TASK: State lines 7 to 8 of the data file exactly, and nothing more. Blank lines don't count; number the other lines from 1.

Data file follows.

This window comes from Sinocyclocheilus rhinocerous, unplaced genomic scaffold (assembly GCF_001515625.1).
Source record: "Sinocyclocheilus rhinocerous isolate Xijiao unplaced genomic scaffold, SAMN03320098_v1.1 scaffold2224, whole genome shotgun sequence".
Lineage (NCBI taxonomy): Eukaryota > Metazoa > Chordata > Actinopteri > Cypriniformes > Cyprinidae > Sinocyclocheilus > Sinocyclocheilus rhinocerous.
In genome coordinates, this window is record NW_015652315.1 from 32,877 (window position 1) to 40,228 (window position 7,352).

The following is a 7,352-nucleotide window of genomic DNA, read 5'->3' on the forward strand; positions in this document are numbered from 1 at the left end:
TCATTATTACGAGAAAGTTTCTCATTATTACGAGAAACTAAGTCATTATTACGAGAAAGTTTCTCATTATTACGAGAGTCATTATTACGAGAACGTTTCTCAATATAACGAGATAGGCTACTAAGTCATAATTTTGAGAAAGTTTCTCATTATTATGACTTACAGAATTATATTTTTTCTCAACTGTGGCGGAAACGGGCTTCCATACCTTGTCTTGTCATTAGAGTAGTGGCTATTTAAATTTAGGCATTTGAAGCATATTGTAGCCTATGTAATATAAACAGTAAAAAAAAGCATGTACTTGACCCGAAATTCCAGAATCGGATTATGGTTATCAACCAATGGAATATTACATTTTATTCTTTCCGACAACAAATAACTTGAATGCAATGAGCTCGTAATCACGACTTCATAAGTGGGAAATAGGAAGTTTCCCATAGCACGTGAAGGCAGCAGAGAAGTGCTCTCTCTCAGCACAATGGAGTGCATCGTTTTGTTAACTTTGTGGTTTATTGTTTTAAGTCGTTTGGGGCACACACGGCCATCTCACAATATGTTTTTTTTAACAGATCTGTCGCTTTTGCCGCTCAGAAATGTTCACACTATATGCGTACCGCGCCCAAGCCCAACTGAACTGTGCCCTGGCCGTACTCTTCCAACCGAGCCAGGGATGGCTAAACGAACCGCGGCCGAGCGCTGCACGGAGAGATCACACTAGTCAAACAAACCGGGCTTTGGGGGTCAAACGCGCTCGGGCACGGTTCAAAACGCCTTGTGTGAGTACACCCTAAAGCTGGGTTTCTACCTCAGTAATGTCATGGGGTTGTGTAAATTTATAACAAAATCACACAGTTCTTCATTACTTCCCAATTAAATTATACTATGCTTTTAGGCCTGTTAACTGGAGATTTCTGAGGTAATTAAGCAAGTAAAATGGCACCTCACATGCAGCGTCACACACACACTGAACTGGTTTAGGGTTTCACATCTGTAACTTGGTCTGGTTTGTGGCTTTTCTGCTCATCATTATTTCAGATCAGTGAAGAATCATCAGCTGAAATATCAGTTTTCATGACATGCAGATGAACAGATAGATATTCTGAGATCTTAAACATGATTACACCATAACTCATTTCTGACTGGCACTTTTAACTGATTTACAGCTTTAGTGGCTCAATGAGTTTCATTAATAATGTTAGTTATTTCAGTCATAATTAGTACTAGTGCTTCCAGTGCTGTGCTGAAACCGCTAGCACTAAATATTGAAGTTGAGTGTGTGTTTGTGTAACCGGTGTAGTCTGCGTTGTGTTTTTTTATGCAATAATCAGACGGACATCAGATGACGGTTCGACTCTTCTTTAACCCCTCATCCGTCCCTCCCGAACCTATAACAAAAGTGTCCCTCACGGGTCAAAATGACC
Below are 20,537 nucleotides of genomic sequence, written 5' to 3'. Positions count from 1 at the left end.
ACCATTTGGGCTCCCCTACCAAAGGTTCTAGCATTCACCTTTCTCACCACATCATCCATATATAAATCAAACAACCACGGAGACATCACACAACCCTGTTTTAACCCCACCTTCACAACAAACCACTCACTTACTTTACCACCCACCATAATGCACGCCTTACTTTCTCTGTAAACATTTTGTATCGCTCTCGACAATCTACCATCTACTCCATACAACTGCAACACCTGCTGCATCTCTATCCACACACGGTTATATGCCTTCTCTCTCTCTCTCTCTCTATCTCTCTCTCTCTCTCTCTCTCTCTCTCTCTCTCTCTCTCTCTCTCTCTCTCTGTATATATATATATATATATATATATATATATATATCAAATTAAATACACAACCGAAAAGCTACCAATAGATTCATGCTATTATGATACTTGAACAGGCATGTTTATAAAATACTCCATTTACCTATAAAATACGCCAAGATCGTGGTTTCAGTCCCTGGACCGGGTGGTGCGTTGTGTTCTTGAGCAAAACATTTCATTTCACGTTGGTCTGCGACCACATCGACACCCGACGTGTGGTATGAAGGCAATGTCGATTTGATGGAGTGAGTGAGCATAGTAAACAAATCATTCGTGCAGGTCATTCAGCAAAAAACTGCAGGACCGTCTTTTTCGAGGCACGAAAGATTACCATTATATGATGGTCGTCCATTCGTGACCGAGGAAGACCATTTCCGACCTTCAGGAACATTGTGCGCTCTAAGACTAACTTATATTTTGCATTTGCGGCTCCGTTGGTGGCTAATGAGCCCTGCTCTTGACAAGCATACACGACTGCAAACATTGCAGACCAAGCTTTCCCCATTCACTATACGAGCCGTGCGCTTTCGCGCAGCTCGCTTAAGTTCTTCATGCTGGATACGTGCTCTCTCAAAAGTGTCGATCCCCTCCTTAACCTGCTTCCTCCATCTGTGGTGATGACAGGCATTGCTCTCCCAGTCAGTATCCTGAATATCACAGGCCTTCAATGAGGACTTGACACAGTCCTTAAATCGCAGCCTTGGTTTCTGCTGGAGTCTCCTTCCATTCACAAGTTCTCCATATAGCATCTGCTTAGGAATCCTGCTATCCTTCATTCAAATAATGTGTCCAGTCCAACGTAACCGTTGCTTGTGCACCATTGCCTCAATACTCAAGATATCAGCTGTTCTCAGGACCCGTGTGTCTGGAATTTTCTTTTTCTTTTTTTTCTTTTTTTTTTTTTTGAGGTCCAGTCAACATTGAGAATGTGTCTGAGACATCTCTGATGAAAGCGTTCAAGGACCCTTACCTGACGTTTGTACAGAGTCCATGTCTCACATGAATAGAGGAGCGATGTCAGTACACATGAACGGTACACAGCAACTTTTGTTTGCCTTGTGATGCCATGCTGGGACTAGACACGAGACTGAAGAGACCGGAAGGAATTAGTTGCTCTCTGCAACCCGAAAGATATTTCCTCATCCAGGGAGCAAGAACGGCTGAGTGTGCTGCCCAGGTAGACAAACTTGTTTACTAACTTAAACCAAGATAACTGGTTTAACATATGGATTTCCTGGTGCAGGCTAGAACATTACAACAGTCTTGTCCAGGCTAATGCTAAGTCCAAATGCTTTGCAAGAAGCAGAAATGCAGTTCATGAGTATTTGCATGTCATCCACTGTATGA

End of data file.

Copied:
Below are 20,537 nucleotides of genomic sequence, written 5' to 3'. Positions count from 1 at the left end.
ACCATTTGGGCTCCCCTACCAAAGGTTCTAGCATTCACCTTTCTCACCACATCATCCATATATAAATCAAACAACCACGGAGACATCACACAACCCTGTTTTAACCCCACCTTCACAACAAACCACTCACTTACTTTACCACCCACCATAATGCACGCCTTACTTTCTCTGTAAACATTTTGTATCGCTCTCGACAATCTACCATCTACTCCATACAACTGCAACACCTGCTGCATCTCTATCCACACACGGTTATATGCCTTCTCTCTCTCTCTCTCTCTATCTCTCTCTCTCTCTCTCTCTCTCTCTCTCTCTCTCTCTCTCTCTCTCTCTCTGTATATATATATATATATATATATATATATATATATCAAATTAAATACACAACCGAAAAGCTACCAATAGATTCATGCTATTATGATACTTGAACAGGCATGTTTATAAAATACTCCATTTACCTATAAAATACGCCAAGATCGTGGTTTCAGTCCCTGGACCGGGTGGTGCGTTGTGTTCTTGAGCAAAACATTTCATTTCACGTTGGTCTGCGACCACATCGACACCCGACGTGTGGTATGAAGGCAATGTCGATTTGATGGAGTGAGTGAGCATAGTAAACAAATCATTCGTGCAGGTCATTCAGCAAAAAACTGCAGGACCGTCTTTTTCGAGGCACGAAAGATTACCATTATATGATGGTCGTCCATTCGTGACCGAGGAAGACCATTTCCGACCTTCAGGAACATTGTGCGCTCTAAGACTAACTTATATTTTGCATTTGCGGCTCCGTTGGTGGCTAATGAGCCCTGCTCTTGACAAGCATACACGACTGCAAACATTGCAGACCAAGCTTTCCCCATTCACTATACGAGCCGTGCGCTTTCGCGCAGCTCGCTTAAGTTCTTCATGCTGGATACGTGCTCTCTCAAAAGTGTCGATCCCCTCCTTAACCTGCTTCCTCCATCTGTGGTGATGACAGGCATTGCTCTCCCAGTCAGTATCCTGAATATCACAGGCCTTCAATGAGGACTTGACACAGTCCTTAAATCGCAGCCTTGGTTTCTGCTGGAGTCTCCTTCCATTCACAAGTTCTCCATATAGCATCTGCTTAGGAATCCTGCTATCCTTCATTCAAATAATGTGTCCAGTCCAACGTAACCGTTGCTTGTGCACCATTGCCTCAATACTCAAGATATCAGCTGTTCTCAGGACCCGTGTGTCTGGAATTTTCTTTTTCTTTTTTTTCTTTTTTTTTTTTTTGAGGTCCAGTCAACATTGAGAATGTGTCTGAGACATCTCTGATGAAAGCGTTCAAGGACCCTTACCTGACGTTTGTACAGAGTCCATGTCTCACATGAATAGAGGAGCGATGTCAGTACACATGAACGGTACACAGCAACTTTTGTTTGCCTTGTGATGCCATGCTGGGACTAGACACGAGACTGAAGAGACCGGAAGGAATTAGTTGCTCTCTGCAACCCGAAAGATATTTCCTCATCCAGGGAGCAAGAACGGCTGAGTGTGCTGCCCAGGTAGACAAACTTGTTTACTAACTTAAACCAAGATAACTGGTTTAACATATGGATTTCCTGGTGCAGGCTAGAACATTACAACAGTCTTGTCCAGGCTAATGCTAAGTCCAAATGCTTTGCAAGAAGCAGAAATGCAGTTCATGAGTATTTGCATGTCATCCACTGTATGA